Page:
Gene-edited babies may live shorter lives, analysis finds

Chinese scientist He Jiankui edited the genes of two babies to be resistant to HIV, provoking outrage. Now, a new genetic analysis shows why this was reckless.

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  • The gene-editing technique CRISPR offers major benefits to humanity, but scientists don't believe the field is mature enough for widespread editing.
  • For this reason, when Chinese scientist He Jiankui edited the genes of two babies to be resistant to HIV, his work provoked outrage.
  • A new study of 400,000 genetic profiles reveals that He's genetic editing did indeed have an unintended consequence.

Ever since Frankenstein, scientists have been keen to avoid the public perception that they are playing God. This is part of the reason why the scientific community reacted so strongly to the Chinese biophysicist He Jiankui's announcement in 2018 that he had genetically edited the embryos of two girls in order to make them more resilient to HIV. As a result of his work, He was fired from his position and may face criminal charges.

Now, new research published in Nature Medicine underscores the reason for this backlash. The study examined a database of the genetic profiles of over 400,000 individuals from the UK, narrowing in on those who had the delta-32 mutation to the CCR5 gene. When an individual inherits delta-32 from both parents, they have a markedly strong resistance to HIV — this is the same mutation that He introduced into two subjects known by their pseudonyms Lulu and Nana using the gene-editing technique CRISPR.

HIV resistance is an obvious benefit of this mutation, but the trouble with gene editing is that it can be wildly unpredictable. "This is far too premature," said Dr. Eric Topol, head of the Scripps Research Translational Institute in California. "We're dealing with the operating instructions of a human being. It's a big deal." The new research showed that this tampering did have some unintended consequences: Individuals with this genetic mutation live two years less than those without it.

Playing with fire

He Jiankui during a panel discussion after presenting his results at the Second International Summit on Human Genome Editing in Hong Kong.


He selected Lulu and Nana for gene editing because their father had HIV. It's far more common for HIV to pass from the mother to the offspring, but it is possible, albeit rare, for HIV to pass from the father to the offspring. Providing Lulu and Nana each with two copies of delta-32 mutation did likely protect them against this possibility as well as from catching HIV later in life.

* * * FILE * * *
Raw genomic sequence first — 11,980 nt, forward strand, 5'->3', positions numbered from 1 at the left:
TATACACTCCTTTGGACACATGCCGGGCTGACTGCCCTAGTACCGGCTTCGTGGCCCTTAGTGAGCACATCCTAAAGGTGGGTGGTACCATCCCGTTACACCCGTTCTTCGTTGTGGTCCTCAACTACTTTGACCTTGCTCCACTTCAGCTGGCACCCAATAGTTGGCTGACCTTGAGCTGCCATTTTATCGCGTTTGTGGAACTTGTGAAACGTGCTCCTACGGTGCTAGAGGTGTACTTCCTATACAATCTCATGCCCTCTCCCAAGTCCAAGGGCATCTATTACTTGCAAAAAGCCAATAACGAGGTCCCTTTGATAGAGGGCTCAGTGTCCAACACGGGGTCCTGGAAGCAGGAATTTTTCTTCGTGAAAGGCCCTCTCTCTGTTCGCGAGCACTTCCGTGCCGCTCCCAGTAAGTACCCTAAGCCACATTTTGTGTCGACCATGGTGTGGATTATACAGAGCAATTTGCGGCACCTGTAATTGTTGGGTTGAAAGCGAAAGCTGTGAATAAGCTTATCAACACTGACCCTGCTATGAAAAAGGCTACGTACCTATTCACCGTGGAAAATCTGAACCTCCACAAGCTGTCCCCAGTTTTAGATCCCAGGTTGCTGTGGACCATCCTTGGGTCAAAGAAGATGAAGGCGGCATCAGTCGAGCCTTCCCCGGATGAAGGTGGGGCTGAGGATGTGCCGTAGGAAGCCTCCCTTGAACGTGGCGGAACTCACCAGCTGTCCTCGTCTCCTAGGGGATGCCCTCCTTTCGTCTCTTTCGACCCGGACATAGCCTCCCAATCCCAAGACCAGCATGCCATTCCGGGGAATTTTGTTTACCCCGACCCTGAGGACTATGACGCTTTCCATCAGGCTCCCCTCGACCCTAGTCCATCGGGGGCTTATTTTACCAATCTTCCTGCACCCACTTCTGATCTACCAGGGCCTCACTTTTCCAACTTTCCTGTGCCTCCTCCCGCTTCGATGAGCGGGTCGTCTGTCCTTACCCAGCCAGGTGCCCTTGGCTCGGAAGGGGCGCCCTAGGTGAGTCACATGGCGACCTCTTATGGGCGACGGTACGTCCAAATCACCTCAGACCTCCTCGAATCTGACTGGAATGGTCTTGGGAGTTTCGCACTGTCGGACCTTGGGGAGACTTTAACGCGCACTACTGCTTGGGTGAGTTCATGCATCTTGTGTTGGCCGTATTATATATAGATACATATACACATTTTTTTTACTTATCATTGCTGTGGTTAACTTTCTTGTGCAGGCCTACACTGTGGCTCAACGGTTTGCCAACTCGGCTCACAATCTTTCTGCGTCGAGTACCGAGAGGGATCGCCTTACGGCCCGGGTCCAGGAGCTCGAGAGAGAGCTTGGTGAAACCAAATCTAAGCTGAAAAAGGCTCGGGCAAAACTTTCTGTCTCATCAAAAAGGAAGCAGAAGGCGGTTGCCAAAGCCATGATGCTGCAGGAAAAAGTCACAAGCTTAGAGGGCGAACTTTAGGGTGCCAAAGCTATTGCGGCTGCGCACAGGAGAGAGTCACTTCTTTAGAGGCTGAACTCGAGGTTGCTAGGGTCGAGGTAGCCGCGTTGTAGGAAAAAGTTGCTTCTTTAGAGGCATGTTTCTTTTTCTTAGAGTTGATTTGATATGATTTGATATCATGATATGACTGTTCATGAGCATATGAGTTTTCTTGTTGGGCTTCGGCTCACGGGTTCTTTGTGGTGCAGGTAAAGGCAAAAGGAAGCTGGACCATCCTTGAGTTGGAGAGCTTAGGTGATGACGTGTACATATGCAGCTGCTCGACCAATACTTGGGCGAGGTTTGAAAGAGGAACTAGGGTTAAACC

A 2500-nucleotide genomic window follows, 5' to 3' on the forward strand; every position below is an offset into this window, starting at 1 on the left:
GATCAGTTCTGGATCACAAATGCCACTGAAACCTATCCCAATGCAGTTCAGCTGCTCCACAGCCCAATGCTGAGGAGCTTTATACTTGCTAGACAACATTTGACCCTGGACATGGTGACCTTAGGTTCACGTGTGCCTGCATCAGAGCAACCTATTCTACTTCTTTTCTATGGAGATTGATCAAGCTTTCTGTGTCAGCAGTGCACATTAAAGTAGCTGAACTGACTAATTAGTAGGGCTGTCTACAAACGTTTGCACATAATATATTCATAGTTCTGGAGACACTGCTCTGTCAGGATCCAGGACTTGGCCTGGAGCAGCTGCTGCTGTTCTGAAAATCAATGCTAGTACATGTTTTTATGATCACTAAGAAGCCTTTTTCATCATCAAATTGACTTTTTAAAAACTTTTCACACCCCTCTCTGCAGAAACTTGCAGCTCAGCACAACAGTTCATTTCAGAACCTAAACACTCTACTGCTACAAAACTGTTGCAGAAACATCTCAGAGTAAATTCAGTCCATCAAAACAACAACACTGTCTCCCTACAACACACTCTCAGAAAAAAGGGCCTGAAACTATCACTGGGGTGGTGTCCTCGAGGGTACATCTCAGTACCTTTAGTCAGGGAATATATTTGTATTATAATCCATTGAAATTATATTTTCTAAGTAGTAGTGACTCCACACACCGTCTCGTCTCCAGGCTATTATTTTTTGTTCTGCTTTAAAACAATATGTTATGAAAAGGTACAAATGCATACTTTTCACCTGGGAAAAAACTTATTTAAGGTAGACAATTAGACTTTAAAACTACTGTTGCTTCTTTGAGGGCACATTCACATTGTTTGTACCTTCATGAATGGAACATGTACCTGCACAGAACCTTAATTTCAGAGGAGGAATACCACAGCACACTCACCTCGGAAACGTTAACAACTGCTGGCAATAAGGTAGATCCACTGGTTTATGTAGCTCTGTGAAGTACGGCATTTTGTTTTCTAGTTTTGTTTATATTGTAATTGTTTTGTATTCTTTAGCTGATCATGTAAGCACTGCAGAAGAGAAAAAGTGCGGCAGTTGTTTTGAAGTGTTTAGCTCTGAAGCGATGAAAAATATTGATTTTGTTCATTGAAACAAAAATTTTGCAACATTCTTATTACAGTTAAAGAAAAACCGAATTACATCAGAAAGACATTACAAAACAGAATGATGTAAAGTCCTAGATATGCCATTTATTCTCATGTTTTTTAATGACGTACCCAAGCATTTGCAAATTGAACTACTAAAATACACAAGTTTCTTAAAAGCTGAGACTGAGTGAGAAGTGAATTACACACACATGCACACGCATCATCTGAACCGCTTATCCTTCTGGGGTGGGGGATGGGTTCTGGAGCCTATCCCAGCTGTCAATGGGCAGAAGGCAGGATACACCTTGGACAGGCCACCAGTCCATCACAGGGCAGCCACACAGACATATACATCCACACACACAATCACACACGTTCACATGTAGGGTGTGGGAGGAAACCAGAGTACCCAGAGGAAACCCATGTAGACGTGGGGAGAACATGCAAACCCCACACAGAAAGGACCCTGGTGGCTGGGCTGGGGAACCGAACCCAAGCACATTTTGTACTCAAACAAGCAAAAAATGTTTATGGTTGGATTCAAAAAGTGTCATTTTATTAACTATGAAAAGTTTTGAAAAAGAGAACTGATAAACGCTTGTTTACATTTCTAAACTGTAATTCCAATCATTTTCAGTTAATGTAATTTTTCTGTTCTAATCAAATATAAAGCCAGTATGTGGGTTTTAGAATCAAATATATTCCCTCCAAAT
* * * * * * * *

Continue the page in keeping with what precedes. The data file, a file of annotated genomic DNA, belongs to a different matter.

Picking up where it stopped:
However, some evidence exists that individuals with two copies of delta-32 catch influenza, West Nile, and certain other diseases more easily. While HIV is a grievous disease, these far more commonly encountered diseases can often be just as deadly, especially in one's older age. This is precisely the result that the researchers uncovered in their analysis. Individuals with two copies of delta-32 were 20% more likely to die before the age of 76, with the highest probability of death occurring at 74.

What's more, because Lulu and Nana had their genes edited while they were embryos, this mutation will be passed down to any offspring that they have later. Given this scope, its increasingly clear why scientists reacted with such horror at He's actions: Gene-editing an embryo could have long-lasting, unintended consequences that could seriously impair what would have been otherwise healthy individuals for generations.

Another potential unknown impact that delta-32 could have is related to the girls' ethnicities. The mutation is far more common in individuals from northern Europe, while its very rare for individuals from Asia and Africa. Some researchers argue that the presence of delta-32 in Europeans is due to the impact of plagues from the Middle Ages, such as the Black Death. The absence of this mutation in other parts of the world is likely because it simply isn't useful there—different environments have different diseases, against which delta-32 could be more deleterious than beneficial.

He's actions and studies such as this one underscore the importance of a smart, evidence-based regulatory framework for gene-editing technologies. One question we need to resolve is whether germline editing, such as that performed on Lulu and Nana, should be permitted since these changes can be passed down to subsequent offspring. We also need a way to gauge the impact of editing specific genes so that we're not surprised by unintended side effects, like the diminished lifespan caused by delta-32. All in all, this study and He's work show us that there are simply too many moving parts to just introduce genetic mutations and see how things go. We need to be more rigorous than that.

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